[A Special Contribution from an old friend of Clarence White]
" M e m o r i e s o f C l a r e n c e W h i t e "
( Part I )
Written by Sandy Rothman
Growing up as I did here in the San Francisco Bay Area of nothern
California, very far from the homeland of bluegrass music, I did not have
the chance to see many important bluegrass musicians until I was old enough
to begin travelling to other parts of the country. In this aspect, a West
Coast bluegrass player is a similar to one from Japan or another country:
we have to travel far to see "the real thing". However, there were a few
exceptions on the West Coast. For genuine bluegrass singing, we had Vern
Williams (and fiddler/singer Ray Park, his partner at the time) and his
glass-shattering tenor voice. (We also had one of his students,Scott Hambly,
who was as close to a bluegrass singer as we had in my home town of
Berkeley.) And for bluegrass rhythm and lead guitar playing, we had Clarence
Clarence lived in the Los Angeles area, over 400 miles from where I grew up
in the Bay Area. It was a long trip to go there,but as soon as I heard about
Clarence and his band (the Country Boys, later the Kentucky Colonels),I went
to L.A. every chance I could to see them. I first heard about Clarence from
Pete Berg, banjo player in Scott Hambly's band, and from Eric Thompson, a
flatpicker who was the one of the first people I herad playing breaks in
I think the first time I went to see Clarence play at the Ash Grove, a folk
music club in L.A., I was 16 years old. This was in 1962. Clarence was 17
and a half at the time - he was born June 7, 1944, about one year and six
months older than me. Every time I saw Clarence I would talk to him a little
bit. He was not a talkative person, so we didn't say much, but I was trying
to be a rhythm guitar player and bluegrass singer, so we played two guitars
together whenever we had the chance. He was always looking for opportunities
to work on his lead guitar ideas with a bluegrass rhythm guitar player, so I
think that's why he played with me.
Unfortunately, I never took a lesson from him or asked him to show me any
guitar playing. I'm sure he would have,but I didn't ask. He did give lessons
to some people at the time, but I didn't know about that until later. Mostly
I just played rhythm for him,but sometimes I tried to play some lead guitar.
I liked his style. I remember one time Clarence looked at my right hand and
said,"I don't know what you're doing with your pick." That made me more
conscious of my picking hand and from that time I tried to be more careful
in my right hand - which direction the pick was going,how smooth I could be,
and how clean a sound I could make. I am left-handed, so I think my right
hand has always been weak in comparison with my left. I have worked to try
and balance the right hand with the left. I have to thank Clarence for
saying what he did, even though he was not clear about it; he made me think
about my right hand seriously for the first time. The person who influenced
me most about my left hand at that time was Pete Berg. I like his style
because it was very economical and looked graceful. He left hand moved so
little,from a distance it looked like it wasn't moving at all. I think
economy of motion is an important form, and Clarence had great economy of
motion in both his hands, especially his right hand. This is true of Doc
Watson too (and,later,Tony Rice and others), but to me, Clarence looked and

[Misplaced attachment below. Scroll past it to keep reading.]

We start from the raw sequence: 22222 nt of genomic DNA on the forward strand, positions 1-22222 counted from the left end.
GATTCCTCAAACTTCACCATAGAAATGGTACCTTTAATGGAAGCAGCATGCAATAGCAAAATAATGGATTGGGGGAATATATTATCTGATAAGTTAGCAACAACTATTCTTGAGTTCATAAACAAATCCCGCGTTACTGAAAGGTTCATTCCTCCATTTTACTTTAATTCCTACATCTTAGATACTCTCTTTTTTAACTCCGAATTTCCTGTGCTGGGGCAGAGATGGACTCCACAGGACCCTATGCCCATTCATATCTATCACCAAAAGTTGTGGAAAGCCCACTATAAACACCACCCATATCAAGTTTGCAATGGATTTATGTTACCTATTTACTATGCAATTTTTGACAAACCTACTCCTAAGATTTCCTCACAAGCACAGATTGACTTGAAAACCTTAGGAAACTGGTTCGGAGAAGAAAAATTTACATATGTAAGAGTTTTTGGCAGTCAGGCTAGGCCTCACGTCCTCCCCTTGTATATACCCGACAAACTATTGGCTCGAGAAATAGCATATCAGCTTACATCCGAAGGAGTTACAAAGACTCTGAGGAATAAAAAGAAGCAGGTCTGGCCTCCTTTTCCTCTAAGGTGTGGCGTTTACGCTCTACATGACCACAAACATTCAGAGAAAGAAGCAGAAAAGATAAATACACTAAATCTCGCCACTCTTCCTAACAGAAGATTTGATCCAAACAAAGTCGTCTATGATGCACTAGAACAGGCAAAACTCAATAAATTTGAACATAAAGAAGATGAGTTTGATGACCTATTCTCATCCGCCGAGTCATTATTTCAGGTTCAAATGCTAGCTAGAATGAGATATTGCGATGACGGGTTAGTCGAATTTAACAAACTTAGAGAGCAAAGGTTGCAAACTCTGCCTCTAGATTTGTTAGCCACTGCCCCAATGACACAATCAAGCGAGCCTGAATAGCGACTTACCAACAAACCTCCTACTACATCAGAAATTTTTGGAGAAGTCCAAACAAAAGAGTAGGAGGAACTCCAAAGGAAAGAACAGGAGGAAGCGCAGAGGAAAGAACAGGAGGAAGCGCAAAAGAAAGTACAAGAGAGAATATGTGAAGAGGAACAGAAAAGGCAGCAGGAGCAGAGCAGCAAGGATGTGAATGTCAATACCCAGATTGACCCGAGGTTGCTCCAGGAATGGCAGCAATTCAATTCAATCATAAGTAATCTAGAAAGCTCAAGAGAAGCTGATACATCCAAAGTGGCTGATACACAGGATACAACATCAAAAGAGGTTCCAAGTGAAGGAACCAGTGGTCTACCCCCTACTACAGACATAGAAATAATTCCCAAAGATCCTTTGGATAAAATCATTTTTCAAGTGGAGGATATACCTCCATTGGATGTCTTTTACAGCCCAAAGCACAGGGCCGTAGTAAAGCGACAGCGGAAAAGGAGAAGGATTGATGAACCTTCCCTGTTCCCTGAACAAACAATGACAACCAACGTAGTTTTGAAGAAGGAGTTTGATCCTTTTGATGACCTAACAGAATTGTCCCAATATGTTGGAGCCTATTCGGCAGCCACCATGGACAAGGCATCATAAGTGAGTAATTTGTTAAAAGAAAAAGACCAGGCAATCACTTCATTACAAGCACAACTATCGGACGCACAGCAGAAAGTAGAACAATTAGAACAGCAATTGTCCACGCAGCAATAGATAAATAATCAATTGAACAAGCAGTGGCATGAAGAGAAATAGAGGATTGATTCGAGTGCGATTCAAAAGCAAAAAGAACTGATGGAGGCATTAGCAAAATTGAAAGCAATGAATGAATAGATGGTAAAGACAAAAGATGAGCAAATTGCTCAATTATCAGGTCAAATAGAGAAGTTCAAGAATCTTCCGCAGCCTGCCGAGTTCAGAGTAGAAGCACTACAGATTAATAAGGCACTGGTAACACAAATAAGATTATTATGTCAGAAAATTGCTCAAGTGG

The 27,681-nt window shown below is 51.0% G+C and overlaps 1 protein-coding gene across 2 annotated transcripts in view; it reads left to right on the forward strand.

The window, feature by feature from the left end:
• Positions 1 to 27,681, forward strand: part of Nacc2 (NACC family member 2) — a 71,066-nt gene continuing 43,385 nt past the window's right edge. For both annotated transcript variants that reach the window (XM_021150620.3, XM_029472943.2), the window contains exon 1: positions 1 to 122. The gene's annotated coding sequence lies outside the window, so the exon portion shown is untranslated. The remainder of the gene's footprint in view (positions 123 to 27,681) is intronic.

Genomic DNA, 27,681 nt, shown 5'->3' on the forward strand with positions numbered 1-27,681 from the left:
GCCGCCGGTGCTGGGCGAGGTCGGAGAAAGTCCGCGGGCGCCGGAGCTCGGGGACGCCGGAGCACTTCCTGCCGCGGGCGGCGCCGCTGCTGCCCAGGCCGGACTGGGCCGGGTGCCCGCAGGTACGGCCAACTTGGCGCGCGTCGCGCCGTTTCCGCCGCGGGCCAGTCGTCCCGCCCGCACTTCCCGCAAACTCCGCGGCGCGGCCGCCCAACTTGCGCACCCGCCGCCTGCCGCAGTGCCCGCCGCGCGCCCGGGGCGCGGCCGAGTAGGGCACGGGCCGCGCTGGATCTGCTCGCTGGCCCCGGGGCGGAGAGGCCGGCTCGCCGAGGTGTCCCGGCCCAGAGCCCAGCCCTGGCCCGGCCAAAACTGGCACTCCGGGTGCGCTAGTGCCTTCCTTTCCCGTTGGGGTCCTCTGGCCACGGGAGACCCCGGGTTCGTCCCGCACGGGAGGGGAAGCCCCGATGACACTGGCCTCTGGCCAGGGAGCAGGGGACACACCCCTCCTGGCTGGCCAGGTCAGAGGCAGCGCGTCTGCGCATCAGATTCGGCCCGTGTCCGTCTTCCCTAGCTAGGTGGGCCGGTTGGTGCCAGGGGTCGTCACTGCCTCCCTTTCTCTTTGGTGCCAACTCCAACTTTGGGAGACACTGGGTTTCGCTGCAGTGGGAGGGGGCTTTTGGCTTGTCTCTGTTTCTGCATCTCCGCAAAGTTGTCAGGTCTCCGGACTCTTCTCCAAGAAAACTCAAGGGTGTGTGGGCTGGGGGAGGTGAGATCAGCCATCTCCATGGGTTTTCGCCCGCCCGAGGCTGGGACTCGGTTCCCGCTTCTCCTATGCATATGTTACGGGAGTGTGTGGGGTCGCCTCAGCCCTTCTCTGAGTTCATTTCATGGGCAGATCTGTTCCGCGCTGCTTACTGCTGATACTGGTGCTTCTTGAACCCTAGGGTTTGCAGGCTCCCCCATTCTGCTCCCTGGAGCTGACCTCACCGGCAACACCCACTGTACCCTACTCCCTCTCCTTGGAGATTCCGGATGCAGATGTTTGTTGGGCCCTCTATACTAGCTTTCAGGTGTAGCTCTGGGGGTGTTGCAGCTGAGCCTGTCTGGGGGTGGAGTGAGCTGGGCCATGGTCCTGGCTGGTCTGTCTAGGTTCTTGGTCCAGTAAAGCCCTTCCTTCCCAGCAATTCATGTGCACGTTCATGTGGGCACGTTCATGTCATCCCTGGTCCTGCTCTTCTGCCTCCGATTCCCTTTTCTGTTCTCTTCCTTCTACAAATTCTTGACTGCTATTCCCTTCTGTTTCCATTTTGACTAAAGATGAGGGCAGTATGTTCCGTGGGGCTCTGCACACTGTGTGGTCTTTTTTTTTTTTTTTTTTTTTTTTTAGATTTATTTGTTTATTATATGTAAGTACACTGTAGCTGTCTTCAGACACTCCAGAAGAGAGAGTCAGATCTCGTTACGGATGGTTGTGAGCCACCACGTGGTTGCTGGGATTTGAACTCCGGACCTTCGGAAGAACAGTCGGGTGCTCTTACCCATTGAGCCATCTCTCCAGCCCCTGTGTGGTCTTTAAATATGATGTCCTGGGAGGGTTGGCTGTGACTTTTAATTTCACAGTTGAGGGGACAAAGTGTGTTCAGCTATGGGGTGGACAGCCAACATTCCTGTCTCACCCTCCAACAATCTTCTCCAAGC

sounded the most elegant.
In 1963, the same year I saw Bill Monroe in Berkeley for the first time,
the Colonels came through town and they played an informal show outdoors,
next to a music shop where I had a job. This was the Campus Music Shop,
owned by legendary guitar repairman and country musician Campbell Coe.
I don't know how Campbell arranged to have the Colonels come to play in the
alley near the shop, but he did. He had a small sound system, and when I got
there I couldn't believe I was hearing Clarence White very loud on the
street corner. It was exciting! This is near Telegraph Avenue, which is
Berkeley's oldest hippie district. Rick Shubb, several other bluegrass
friends, and I stood around this alley just a few feet away from Clarence
and the Colonels and watched them for over an hour; even though I had seen
them onstage at the Ash Grove and other places,this was the first time I
could watch them so closely. We all remember very clearly seeing Clarence
and the band at Campbell Coe's shop that day. And the Colonels always
remembered Campbell,too, because he is such an interesting person.
The next year, in April, the Colonels came to Berkeley again. They were
booked at a folk club called the Cabale for four nights. It was the most
exciting week in my life at the time. I spent almost every day and every
night with them. Unfortunately, very few people knew who they were (or what
bluegrass was) and so the audiences were always quite small. When I listen
to the tapes from those nights,I'm shocked to hear just a few of us clapping
in the audience, to such great music. The tapes were made by an old friend
Brooks Adams Otis, who introduced a lot of us to bluegrass in the early days
in the Bay Area. He had been in the Army with Roland White and he knew a lot
about bluegrass and played guitar and banjo. (He now owns a music store and
plays country swing music in Arcata, California.) Brooks lived in Woodside
(near Palo Alto) at the time, and he sometimes had music parties at his
house; one time, later in 1964 (November), he had the Colonels at his house
for a party. Jerry Garcia and I were there, along with many other friends.
Brooks made a tape of me and Clarence playing two guitars in his upstairs
bedroom, sitting on the edge of his bed. Many years later, he gave his tapes
to the owners of Rounder Records and they released one or two tunes from
that session on one of their records of Clarence. Brooks Adams Otis and John
Delgatto are two people who know a lot about Clarence,Roland and the
On the last day of the four-day gig at the Cabale, Clarence and Roland came
over to Campbell Coe's apartment near Telegraph Avenue and Campbell made a
tape of them playing together. I played backup guitar. Campbell owned an
original Selmer Macaferri guitar and played some of Django Reinhardt's style
so Clarence played "Sheik of Araby" and asked Campbell to play a guitar
break..... (That Macaferri is now owned by Bob Wilson, a swing guitarist in
the Bay Area who plays with Rick Shubb.) That was another great opportunity
for me to see Clarence play lots of lead guitar very close-up.
-- to be continued to the next issue --
[No part of this article can be reprinted in any format without permission.]
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| C/O Etsuo Eito |
| 2-13-7,Kitahirano, |
| Himeji,Hyogo, 670 JAPAN |
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________________| |______________________| |_________________________
Your Always Kentucky Colonelly,
Etsuo Eito / Himeji,Hyogo, JAPAN
e-mail address: firstname.lastname@example.org
Clarence White Chronicles 6